Kindle 3 Cleared ADA Hurdle?

With the announce of the new and updated Kindle, Amazon(NASDAQ:AMZN) may have offhandedly and with little fanfare cleared away their largest hurdle to being considered a valid teaching tool.  Earlier this year, courts ruled that the use of Kindle devices in the classroom was discriminatory against students with disabilities since navigation of menus via the popular text-to-speech option was unavailable and therefore the device was effectively inaccessible to the visually impaired.  Today, if you look toward the very bottom of all the feature lists on the sales page, you can find a quietly inserted “Voice Guide” for menus that will lead users through navigation in exactly the way they were told was necessary.

So, can we expect to be seeing eBook-based curricula and eReaders on the student shopping lists in the near future?  It’s difficult to say for certain, but chances aren’t great in most places.  Given the new features, and especially the $139 pricing of the Kindle WiFi, it seems a more viable option than ever before for new students.  It will take years for it to truly establish a presence, however.  Doing analytical reading on such a device requires completely different notation habits than are currently espoused by most students and professors, so our most likely early adopters in the education scene are going to be incoming students without much in the way of established habits.  I think it’s going to happen, especially in the humanities, but it’ll take time and exposure, since there’s more to academic reading than simply turning the pages and enjoying yourself. Read how to open PKPASS file.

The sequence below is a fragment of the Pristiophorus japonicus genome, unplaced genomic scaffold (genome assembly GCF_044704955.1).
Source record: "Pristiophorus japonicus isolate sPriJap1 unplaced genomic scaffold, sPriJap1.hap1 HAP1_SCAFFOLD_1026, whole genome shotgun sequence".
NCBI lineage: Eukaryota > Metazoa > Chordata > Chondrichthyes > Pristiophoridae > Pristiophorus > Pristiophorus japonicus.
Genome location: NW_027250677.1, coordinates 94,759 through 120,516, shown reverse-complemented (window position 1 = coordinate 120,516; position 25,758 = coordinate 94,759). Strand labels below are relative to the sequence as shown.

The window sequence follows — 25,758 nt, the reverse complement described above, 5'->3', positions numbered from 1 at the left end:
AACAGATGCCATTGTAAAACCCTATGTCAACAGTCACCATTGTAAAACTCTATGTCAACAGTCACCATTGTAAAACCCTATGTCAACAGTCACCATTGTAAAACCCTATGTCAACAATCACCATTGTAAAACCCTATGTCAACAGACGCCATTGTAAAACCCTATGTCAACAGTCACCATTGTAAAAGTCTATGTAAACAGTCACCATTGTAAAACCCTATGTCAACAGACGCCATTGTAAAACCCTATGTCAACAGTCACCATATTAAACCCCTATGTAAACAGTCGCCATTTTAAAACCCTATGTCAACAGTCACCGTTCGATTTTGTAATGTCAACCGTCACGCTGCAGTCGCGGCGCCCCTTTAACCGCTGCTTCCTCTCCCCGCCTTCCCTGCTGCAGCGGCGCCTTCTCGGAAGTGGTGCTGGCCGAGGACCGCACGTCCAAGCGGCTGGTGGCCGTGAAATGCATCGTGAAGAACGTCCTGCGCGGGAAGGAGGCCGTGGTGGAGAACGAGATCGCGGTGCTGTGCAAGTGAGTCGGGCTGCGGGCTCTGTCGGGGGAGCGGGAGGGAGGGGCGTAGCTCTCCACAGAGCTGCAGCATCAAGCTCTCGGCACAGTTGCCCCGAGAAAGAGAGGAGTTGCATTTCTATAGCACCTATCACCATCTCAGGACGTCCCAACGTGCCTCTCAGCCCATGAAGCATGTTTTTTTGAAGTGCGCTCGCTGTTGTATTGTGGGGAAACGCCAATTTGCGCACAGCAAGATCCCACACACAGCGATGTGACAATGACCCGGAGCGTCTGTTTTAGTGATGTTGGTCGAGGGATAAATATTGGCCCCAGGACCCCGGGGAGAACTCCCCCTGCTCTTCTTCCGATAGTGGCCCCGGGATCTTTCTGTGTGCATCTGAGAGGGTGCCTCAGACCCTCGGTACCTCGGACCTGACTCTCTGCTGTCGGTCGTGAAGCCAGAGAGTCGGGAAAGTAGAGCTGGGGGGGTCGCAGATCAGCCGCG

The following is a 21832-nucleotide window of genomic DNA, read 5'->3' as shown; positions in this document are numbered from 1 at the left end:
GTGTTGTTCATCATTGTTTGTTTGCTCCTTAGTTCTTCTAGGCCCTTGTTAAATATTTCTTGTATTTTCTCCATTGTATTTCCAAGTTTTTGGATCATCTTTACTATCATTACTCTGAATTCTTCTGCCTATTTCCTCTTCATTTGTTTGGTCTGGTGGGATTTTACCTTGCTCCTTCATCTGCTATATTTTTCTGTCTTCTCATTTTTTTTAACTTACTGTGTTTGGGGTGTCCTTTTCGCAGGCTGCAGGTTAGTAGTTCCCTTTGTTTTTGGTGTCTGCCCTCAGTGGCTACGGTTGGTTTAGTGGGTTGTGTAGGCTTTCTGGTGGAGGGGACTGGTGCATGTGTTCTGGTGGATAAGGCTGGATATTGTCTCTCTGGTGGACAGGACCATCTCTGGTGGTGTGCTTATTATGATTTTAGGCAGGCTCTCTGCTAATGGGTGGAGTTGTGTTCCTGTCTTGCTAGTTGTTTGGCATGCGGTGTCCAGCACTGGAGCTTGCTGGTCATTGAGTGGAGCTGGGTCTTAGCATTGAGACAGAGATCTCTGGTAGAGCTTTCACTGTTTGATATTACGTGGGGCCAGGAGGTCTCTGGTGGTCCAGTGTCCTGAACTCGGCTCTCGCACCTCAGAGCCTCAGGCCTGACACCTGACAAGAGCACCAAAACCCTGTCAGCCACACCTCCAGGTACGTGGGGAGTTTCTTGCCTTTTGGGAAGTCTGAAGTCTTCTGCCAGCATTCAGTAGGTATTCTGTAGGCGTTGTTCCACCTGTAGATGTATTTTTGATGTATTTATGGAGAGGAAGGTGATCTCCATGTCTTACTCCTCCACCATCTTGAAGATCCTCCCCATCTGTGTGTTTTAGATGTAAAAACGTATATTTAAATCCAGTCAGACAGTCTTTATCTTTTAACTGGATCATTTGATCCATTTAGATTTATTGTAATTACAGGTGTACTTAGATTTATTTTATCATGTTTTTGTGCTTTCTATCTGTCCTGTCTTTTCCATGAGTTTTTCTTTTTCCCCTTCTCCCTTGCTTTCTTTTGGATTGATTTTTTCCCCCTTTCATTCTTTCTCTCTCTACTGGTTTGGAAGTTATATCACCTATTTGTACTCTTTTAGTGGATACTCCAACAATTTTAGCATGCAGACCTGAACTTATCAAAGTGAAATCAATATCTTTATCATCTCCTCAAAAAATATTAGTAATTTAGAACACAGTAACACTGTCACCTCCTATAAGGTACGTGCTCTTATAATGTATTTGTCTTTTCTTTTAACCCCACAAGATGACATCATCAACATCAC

1 thought on “Kindle 3 Cleared ADA Hurdle?”

  1. I think junior high or high school would be the place to start students on a Kindle. Their notational habits aren’t really formed yet, as lower-grade cirricula don’t generally require that level of notation, and the habits they develop will grow with them into college.

    It is like my trying to get my nephew to efficiently use a book inde. He just can’t. He has grown up with a computer, and he is a demon finding things with the computer searches – better than I am – but he is hopeless with a book. I, on the other hand, can remember what the page I’m looking for “looks like” and find it quickly while flipping through the text – a skill he lacks.

    Waiting until college means you need students who are already very familiar with how to study using this tool, otherwise you get unhappy students.

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